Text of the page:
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Written By ESR News Blog Editor Thomas Ahearn

The chief executive of a software company in Pakistan accused of running a global diploma mill that made millions selling worthless education degrees was arrested after Pakistani investigators discovered a storage room with blank fake diplomas, according to a report in The New York Times.

The Times reports Pakistani law enforcement officials said that Shoaib Ahmed Shaikh, chief executive of Axact, and four other executives in the company were charged with fraud, forgery, illegal electronic money transfers, money laundering, and violating Pakistan’s electronic crimes act.

The arrests come after an article published earlier in the Times claimed Axact was a global diploma mill with hundreds of websites for phony universities and high schools that offered online degrees with no true accreditation in order to make “tens of millions of dollars” from people worldwide.

Former employees at the company told the Times that some customers of the alleged diploma mill knew that they were “buying a shady instant degree for money” while others wanted a real education. Students chose “from high school diplomas for about $350 to doctoral degrees for $4,000 and above.”

A 2011 report on diploma mills defined them as “mostly online entities that offer substandard or bogus degrees in exchange for payment and not much else.” The report also found that the United States held “the dubious title of most popular location for diploma mill providers.”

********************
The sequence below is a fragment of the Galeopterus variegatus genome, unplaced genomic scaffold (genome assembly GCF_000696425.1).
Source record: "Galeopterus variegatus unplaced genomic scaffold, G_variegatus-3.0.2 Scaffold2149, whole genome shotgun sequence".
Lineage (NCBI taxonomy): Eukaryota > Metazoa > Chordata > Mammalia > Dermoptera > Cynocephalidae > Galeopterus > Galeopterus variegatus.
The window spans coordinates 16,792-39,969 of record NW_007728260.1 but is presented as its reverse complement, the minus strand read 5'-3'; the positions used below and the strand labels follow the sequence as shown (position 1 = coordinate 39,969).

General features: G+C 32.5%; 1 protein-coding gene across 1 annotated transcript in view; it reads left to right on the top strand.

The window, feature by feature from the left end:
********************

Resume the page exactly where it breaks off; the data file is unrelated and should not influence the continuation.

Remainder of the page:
To combat the growing diploma mill problem in the United States, schools are generally accredited by private organizations recognized as legitimate accreditors by the Council for Higher Education Accreditation (CHEA) and the U.S. Department of Education.

CHEA created a Database of Institutions and Programs Accredited by Recognized United States Accrediting Organizations. The U.S. Department of Education’s Office of Post-Secondary Education (OPE) provides a Database of Accredited Postsecondary Institutions and Programs.

U.S. businesses also need to be aware of the diploma mill problem, according to Attorney Lester Rosen, Founder and CEO of San Francisco, California-area background check firm Employment Screening Resources® (ESR) and author of ‘The Safe Hiring Manual.’

“Diploma mills create a danger to employers since educational achievements can tell a great deal about a job applicant’s ability, qualifications, and motivation,” says Rosen, who outlines how employers can avoid getting caught in the diploma mill trap in his article ‘The Basics of Education Verifications.’

More Diploma Mill Blogs from ESR

To read more about diploma mills, please visit For more information about Employment Screening Resources® (ESR) – ‘The Background Check Authority®’ – call toll free 888.999.4474 or visit

Related ESR News Blog: Alleged Diploma Mills Make Millions Selling Fake Degrees

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